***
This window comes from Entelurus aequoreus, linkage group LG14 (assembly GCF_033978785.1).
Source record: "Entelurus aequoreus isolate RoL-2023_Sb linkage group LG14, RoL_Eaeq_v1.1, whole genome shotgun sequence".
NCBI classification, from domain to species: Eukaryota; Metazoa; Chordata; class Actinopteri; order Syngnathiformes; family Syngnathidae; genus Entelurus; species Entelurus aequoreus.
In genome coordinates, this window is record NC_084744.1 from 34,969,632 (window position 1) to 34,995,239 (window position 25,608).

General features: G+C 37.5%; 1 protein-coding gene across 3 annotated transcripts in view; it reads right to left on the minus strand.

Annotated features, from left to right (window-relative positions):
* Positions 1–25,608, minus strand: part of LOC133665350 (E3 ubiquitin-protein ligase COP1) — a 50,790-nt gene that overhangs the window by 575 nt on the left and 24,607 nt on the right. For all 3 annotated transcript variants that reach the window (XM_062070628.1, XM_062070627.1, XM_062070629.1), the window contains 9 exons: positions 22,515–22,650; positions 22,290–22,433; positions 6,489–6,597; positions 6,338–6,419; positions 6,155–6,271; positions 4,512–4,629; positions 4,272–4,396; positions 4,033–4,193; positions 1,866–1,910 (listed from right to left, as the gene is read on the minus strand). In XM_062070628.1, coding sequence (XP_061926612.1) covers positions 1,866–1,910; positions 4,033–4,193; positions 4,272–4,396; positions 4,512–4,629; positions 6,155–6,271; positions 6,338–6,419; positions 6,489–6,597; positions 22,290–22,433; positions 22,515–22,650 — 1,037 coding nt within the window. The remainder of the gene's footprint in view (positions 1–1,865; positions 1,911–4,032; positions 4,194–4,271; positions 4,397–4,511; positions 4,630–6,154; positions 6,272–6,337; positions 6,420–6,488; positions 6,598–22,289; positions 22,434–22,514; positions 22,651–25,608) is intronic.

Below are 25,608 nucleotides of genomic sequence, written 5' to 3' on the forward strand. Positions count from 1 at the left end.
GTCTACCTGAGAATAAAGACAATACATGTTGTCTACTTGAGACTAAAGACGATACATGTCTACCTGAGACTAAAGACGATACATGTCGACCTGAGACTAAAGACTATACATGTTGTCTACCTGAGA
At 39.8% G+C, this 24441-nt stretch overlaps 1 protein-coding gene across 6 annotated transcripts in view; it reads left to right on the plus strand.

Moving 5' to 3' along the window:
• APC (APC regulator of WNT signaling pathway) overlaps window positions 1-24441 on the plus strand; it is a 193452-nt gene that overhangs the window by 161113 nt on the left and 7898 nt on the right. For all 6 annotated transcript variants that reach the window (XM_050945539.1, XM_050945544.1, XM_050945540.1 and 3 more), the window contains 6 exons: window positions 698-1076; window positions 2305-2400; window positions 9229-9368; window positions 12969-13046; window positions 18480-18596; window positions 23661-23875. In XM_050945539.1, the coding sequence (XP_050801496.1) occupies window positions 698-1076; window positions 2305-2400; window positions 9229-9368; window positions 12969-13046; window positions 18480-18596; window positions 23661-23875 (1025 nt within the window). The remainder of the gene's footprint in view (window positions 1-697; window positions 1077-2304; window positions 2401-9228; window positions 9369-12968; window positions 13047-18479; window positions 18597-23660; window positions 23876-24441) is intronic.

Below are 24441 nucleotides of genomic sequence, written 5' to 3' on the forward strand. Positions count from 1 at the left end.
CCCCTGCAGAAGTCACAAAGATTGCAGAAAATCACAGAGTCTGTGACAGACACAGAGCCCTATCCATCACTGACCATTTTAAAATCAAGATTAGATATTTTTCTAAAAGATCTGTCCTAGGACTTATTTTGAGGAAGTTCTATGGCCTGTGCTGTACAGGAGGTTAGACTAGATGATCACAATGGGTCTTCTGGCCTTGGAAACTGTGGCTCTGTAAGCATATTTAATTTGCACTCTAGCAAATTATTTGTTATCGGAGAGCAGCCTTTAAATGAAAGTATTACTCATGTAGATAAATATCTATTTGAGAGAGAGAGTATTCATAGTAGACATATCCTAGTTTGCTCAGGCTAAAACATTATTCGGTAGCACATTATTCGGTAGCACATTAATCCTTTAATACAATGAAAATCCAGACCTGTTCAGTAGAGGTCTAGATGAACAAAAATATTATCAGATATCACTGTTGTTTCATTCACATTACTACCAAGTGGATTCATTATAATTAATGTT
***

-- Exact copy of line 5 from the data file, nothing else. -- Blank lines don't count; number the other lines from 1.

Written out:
General features: G+C 37.5%; 1 protein-coding gene across 3 annotated transcripts in view; it reads right to left on the minus strand.